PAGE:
No, not even close. We are talking about a proposal by a Bush administration appointee, Sheila Bair, and some others to put maybe $20 [billion] to $25 billion into reducing foreclosures. Nothing could be more important for reducing the economic crisis that we're in. The secretary has $410 billion left. I agree that he should withhold some so that the new president can make some decisions, but $20 [billion] to $25 billion to solve the foreclosure crisis — which it could do; it could make foreclosures no longer the central factor driving the economy down — that's not a problem.

So there's plenty for foreclosures, plenty for banks, plenty for auto industry — there's plenty for everybody, Congressman?

Well, there would be, especially if we'd end the Iraq war. I'm always struck when I'm asked to defend spending that people just take the Iraq war and the enormous defense spending as a given. We have a new president coming in, and I believe he will have the opportunity to save, frankly, almost as much as the $700 billion over the past few years by putting an end to the Iraq war. This is a wealthy country. If we spend things well, we can spend them. But I'm not prepared to say, "You know what? Hundreds and hundreds and hundreds of billions for a war that we never should have been in, but we don't save an important industry and protect workers from having gains that they fought hard for taken away."

Congressman, one thing I don't understand. You're saying that under your plan, you're going to require and urge the auto industry to come up with a better plan for the future over the next several months. If it doesn't work, they have to pay back the loan. If it does work, they get more money from the federal government...

No, they don't automatically...

They get a chance for more money...

They don't automatically get more money. If they can come up with a plan — the money, by the way, is a loan. And again, of the $700 billion you've talked about so far, the $250 [billion] that has been committed is clearly going to be a loan. We're going to get the money back. The secretary bought preferred shares in Bank of America. We will get that money back, so when you talk about running out of money, the fact is that we have made some loans. There'll be some losses on the loans, but far less than the overall amount.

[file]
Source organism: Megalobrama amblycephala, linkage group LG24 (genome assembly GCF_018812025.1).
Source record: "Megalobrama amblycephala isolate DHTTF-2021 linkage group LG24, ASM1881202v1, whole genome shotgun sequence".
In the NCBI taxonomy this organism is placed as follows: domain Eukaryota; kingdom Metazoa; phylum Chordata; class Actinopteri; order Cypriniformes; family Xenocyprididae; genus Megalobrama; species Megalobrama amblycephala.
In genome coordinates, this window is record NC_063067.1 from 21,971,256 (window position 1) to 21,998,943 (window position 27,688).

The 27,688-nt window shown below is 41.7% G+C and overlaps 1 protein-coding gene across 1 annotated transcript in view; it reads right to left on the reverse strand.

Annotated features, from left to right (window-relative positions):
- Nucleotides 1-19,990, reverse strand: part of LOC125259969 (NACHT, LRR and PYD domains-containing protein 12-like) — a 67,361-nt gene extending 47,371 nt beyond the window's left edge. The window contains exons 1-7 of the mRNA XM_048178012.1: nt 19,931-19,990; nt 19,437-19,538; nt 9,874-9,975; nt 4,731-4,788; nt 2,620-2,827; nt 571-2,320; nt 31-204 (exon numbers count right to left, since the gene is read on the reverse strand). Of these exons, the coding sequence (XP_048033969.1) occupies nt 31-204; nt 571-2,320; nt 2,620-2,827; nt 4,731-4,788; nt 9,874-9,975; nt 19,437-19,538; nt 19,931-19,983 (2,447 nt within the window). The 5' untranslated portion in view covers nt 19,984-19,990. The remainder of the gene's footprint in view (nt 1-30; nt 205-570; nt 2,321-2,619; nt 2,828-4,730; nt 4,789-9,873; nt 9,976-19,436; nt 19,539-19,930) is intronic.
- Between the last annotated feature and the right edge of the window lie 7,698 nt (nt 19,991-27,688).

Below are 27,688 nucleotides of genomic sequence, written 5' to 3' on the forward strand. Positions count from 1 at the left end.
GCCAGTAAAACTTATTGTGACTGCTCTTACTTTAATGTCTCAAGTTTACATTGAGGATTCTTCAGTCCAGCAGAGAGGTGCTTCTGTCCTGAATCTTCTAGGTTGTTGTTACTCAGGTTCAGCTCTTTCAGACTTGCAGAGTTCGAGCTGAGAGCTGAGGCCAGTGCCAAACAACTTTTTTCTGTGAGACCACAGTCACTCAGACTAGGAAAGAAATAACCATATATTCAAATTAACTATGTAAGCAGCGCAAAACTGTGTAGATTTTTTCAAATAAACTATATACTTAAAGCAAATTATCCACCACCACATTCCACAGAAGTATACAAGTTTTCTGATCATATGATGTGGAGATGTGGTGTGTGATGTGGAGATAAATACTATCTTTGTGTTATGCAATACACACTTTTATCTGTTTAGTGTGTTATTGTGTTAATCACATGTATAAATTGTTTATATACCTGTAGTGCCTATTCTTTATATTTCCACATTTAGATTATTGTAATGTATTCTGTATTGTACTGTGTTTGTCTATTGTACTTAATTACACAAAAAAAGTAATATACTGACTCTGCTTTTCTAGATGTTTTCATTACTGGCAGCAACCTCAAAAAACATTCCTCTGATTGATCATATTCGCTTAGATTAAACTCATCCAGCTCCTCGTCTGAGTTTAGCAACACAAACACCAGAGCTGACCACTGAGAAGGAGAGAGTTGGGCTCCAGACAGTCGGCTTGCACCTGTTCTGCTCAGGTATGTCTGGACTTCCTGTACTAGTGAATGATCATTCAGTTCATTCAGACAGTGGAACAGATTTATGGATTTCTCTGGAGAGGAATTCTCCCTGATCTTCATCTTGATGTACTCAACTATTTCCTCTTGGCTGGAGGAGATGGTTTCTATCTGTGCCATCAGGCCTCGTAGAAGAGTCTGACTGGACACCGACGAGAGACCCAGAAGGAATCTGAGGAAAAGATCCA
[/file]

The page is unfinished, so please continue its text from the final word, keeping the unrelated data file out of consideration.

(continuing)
We've just got a few seconds left. I want to understand this about the auto industry. You're hoping that they come up with a better plan for the future...

No, we're requiring them to, and if they don't, they gotta pay the money back.

OK, we'll put it your way. But if you're requiring this — we've just got a few seconds left...

Well, don't raise a complicated issue with just a few seconds left.

I will try to make it simple. If they've just got these fundamental problems with labor and health care costs, isn't this going to just be one more goal that they can't quite meet?

No, you seem determined to kind of distort this. Health care, by the way, is also on the agenda. Health care is a real problem, and we have burdened all American industry with a bad health care system that's tied to your employment. One of the things I very much look forward to is working with the new president so we change the health care system. And going forward, if they have to stay with health care the way it is now, yeah, that's bleak. But what I am hoping is that we will get a change in the health care system that will reduce the burden that we put not just on the American auto industry, where it's more expensive to build a car in America than in Canada because of health care.